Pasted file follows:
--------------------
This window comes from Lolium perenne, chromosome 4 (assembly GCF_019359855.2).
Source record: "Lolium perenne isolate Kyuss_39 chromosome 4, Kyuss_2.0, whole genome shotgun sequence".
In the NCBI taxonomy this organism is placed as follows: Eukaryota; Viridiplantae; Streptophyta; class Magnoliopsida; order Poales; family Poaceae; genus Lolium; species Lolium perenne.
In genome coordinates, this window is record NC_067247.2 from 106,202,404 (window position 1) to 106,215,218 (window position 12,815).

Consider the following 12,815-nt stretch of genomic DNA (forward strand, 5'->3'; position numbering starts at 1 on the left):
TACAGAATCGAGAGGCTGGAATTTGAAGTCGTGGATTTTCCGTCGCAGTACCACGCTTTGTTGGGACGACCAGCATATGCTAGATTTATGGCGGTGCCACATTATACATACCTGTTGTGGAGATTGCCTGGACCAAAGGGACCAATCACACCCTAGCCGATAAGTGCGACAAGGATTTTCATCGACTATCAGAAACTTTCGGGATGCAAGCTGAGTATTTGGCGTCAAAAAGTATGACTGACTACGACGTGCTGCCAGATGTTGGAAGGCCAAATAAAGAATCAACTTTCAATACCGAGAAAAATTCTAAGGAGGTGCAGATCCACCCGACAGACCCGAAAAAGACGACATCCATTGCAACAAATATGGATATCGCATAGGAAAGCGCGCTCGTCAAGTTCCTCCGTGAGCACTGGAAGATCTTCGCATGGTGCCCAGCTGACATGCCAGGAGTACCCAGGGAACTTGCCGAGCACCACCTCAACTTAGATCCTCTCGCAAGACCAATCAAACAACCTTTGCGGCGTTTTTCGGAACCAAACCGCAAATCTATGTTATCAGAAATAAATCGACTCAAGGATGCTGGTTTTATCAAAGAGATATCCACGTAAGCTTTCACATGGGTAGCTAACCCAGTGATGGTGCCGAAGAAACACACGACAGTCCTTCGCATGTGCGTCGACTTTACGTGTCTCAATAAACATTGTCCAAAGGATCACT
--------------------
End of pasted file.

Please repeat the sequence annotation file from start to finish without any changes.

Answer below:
This window comes from Lolium perenne, chromosome 4 (assembly GCF_019359855.2).
Source record: "Lolium perenne isolate Kyuss_39 chromosome 4, Kyuss_2.0, whole genome shotgun sequence".
In the NCBI taxonomy this organism is placed as follows: Eukaryota; Viridiplantae; Streptophyta; class Magnoliopsida; order Poales; family Poaceae; genus Lolium; species Lolium perenne.
In genome coordinates, this window is record NC_067247.2 from 106,202,404 (window position 1) to 106,215,218 (window position 12,815).

Consider the following 12,815-nt stretch of genomic DNA (forward strand, 5'->3'; position numbering starts at 1 on the left):
TACAGAATCGAGAGGCTGGAATTTGAAGTCGTGGATTTTCCGTCGCAGTACCACGCTTTGTTGGGACGACCAGCATATGCTAGATTTATGGCGGTGCCACATTATACATACCTGTTGTGGAGATTGCCTGGACCAAAGGGACCAATCACACCCTAGCCGATAAGTGCGACAAGGATTTTCATCGACTATCAGAAACTTTCGGGATGCAAGCTGAGTATTTGGCGTCAAAAAGTATGACTGACTACGACGTGCTGCCAGATGTTGGAAGGCCAAATAAAGAATCAACTTTCAATACCGAGAAAAATTCTAAGGAGGTGCAGATCCACCCGACAGACCCGAAAAAGACGACATCCATTGCAACAAATATGGATATCGCATAGGAAAGCGCGCTCGTCAAGTTCCTCCGTGAGCACTGGAAGATCTTCGCATGGTGCCCAGCTGACATGCCAGGAGTACCCAGGGAACTTGCCGAGCACCACCTCAACTTAGATCCTCTCGCAAGACCAATCAAACAACCTTTGCGGCGTTTTTCGGAACCAAACCGCAAATCTATGTTATCAGAAATAAATCGACTCAAGGATGCTGGTTTTATCAAAGAGATATCCACGTAAGCTTTCACATGGGTAGCTAACCCAGTGATGGTGCCGAAGAAACACACGACAGTCCTTCGCATGTGCGTCGACTTTACGTGTCTCAATAAACATTGTCCAAAGGATCACT